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Judge Julie Carnes Confirmed to Eleventh Circuit

By Mark Wilson, Esq. on July 25, 2014 | Last updated on March 21, 2019

On Monday, the U.S. Senate confirmed Judge Julie Carnes to a position on the Eleventh Circuit Court of Appeals, based in Atlanta.

Judge Carnes graduated magna cum laude from the University of Georgia School of Law. She clerked for Judge Lewis R. Morgan of the Fifth Circuit Court of Appeals, then served as Assistant U.S. Attorney in the Northern District of Georgia from 1978 to 1990. She also served as Commissioner of the U.S. Sentencing Commission from 1990 to 1996.

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Judge Carnes' Confirmation Reflects a Larger Problem with Judicial Nominations

Judge Carnes was originally nominated in December, ostensibly as part of a package deal to fill several vacancies in the Eleventh Circuit. Judge Carnes, nominated to the U.S. District Court for the Northern District of Georgia by President George H.W. Bush in 1991 and confirmed in 1992, was the choice of Senate Republicans and -- rumor has it -- came as part of a deal to also appoint the Democrats' choice, Jill Pryor to the Court of Appeals. Several District Court judges in Georgia were also nominated as part of the agreement.Pryor's nomination was reported out of the Senate Judiciary Committee by voice vote in June, but she has yet to be confirmed.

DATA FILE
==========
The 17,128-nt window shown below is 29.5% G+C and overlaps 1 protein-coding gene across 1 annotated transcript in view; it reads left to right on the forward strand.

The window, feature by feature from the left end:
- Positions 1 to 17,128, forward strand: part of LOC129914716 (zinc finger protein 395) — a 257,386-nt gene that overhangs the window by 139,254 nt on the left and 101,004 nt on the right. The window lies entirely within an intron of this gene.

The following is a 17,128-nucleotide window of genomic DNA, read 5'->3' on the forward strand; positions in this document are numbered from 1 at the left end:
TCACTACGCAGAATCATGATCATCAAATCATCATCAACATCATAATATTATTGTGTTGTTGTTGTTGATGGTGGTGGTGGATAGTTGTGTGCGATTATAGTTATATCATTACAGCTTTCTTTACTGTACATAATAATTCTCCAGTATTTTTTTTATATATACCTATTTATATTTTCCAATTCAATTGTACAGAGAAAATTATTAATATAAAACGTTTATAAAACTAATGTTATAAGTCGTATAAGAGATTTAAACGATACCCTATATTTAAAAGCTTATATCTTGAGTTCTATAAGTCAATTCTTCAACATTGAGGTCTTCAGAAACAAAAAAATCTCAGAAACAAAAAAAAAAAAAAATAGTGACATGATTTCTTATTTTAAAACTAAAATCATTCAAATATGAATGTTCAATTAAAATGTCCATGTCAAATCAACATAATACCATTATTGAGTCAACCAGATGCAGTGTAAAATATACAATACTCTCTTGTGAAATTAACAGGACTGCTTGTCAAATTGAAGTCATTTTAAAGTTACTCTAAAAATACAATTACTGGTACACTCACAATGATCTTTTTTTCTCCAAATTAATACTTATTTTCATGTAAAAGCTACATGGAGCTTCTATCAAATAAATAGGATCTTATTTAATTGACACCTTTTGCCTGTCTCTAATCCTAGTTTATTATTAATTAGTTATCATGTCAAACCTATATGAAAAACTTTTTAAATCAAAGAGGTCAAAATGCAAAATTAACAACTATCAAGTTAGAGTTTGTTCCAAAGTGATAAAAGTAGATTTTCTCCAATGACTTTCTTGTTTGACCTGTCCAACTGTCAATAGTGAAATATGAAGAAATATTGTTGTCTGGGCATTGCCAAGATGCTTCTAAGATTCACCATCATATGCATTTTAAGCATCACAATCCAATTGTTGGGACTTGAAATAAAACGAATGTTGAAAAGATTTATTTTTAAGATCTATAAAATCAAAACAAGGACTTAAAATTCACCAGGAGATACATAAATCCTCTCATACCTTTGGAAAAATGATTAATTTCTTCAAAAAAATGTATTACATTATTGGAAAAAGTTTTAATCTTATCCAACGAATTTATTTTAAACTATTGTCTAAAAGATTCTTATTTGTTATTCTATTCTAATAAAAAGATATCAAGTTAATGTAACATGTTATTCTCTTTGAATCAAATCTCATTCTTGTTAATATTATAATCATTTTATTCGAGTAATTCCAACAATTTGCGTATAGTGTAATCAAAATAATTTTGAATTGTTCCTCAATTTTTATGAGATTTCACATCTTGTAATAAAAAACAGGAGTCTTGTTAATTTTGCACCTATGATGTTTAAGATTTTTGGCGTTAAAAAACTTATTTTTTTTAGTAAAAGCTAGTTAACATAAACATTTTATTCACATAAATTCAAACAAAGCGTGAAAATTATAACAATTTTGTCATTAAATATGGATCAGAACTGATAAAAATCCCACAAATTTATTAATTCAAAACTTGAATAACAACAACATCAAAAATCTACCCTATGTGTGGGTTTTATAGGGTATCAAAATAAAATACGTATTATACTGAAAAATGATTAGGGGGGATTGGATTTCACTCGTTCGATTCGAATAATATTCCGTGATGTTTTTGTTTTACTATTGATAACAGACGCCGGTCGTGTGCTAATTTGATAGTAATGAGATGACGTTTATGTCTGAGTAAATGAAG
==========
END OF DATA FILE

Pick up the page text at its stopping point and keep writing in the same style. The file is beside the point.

The 94-0 vote to confirm Judge Carnes could signal an easy confirmation for Pryor, the Democrats' nominee. President Obama nominated Pryor over two years ago, in February 2012, but she was stalled by her own state's senators after they failed to submit "blue slips," the traditional approval a judicial nominee needs from her home-state's senators. Typically, a judicial nomination won't proceed without the approval of at least one of the nominee's home state senators.

Four of the nominations in Georgia were concerned "judicial emergencies," according to The Atlanta Journal-Constitution. Nationwide, there are 57 vacancies out of 850 federal judgeships nationwide, a 7% vacancy rate. If that sounds bad, it's still better than the 96 vacancies in February, before Senate Democrats changed the Senate rules to prohibit filibusters for non-Supreme Court judicial nominees.

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